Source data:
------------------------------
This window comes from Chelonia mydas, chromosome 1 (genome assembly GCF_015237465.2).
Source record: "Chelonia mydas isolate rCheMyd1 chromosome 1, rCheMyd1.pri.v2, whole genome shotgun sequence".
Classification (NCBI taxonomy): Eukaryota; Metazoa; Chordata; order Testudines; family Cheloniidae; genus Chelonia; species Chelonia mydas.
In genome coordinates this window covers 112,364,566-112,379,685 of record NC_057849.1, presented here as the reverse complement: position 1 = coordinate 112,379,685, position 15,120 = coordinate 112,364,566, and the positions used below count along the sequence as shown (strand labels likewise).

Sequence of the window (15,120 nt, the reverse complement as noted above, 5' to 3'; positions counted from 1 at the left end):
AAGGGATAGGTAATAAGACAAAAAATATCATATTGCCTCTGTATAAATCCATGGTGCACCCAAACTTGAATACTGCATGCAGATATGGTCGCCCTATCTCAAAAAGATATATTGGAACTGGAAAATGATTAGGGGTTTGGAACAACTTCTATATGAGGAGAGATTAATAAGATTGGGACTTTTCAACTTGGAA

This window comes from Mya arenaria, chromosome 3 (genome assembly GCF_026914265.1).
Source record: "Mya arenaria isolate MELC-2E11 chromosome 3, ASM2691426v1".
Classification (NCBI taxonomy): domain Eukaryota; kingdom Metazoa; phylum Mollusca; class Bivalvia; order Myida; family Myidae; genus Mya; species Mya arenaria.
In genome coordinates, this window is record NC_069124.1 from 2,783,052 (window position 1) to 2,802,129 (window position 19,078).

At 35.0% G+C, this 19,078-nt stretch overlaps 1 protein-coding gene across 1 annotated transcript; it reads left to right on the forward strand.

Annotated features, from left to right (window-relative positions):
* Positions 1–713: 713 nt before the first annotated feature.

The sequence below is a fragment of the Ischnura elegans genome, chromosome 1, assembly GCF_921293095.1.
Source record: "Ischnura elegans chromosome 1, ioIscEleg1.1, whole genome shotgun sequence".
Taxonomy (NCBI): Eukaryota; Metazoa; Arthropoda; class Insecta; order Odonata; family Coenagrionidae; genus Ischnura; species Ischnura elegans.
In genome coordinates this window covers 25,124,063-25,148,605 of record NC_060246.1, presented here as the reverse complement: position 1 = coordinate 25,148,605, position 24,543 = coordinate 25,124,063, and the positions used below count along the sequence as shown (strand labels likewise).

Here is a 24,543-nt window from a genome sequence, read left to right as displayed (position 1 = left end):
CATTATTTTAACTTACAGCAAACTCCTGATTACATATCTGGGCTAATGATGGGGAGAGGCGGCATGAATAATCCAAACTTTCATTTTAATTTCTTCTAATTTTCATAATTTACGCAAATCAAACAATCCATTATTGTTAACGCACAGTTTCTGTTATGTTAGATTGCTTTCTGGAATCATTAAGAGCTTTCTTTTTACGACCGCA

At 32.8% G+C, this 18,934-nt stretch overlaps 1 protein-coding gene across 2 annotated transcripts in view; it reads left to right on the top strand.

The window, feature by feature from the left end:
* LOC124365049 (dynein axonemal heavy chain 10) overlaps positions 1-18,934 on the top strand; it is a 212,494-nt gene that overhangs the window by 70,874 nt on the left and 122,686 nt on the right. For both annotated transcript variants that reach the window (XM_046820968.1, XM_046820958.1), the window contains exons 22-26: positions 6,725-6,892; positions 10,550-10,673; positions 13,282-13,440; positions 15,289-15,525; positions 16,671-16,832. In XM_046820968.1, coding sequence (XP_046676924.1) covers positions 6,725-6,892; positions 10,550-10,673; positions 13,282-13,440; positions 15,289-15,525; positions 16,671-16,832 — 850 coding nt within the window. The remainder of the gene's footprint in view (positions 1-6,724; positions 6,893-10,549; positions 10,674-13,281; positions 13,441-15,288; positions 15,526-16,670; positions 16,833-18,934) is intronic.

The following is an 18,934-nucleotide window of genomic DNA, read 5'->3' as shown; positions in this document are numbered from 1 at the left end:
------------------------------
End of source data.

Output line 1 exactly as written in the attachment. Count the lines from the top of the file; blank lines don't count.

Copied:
This window comes from Chelonia mydas, chromosome 1 (genome assembly GCF_015237465.2).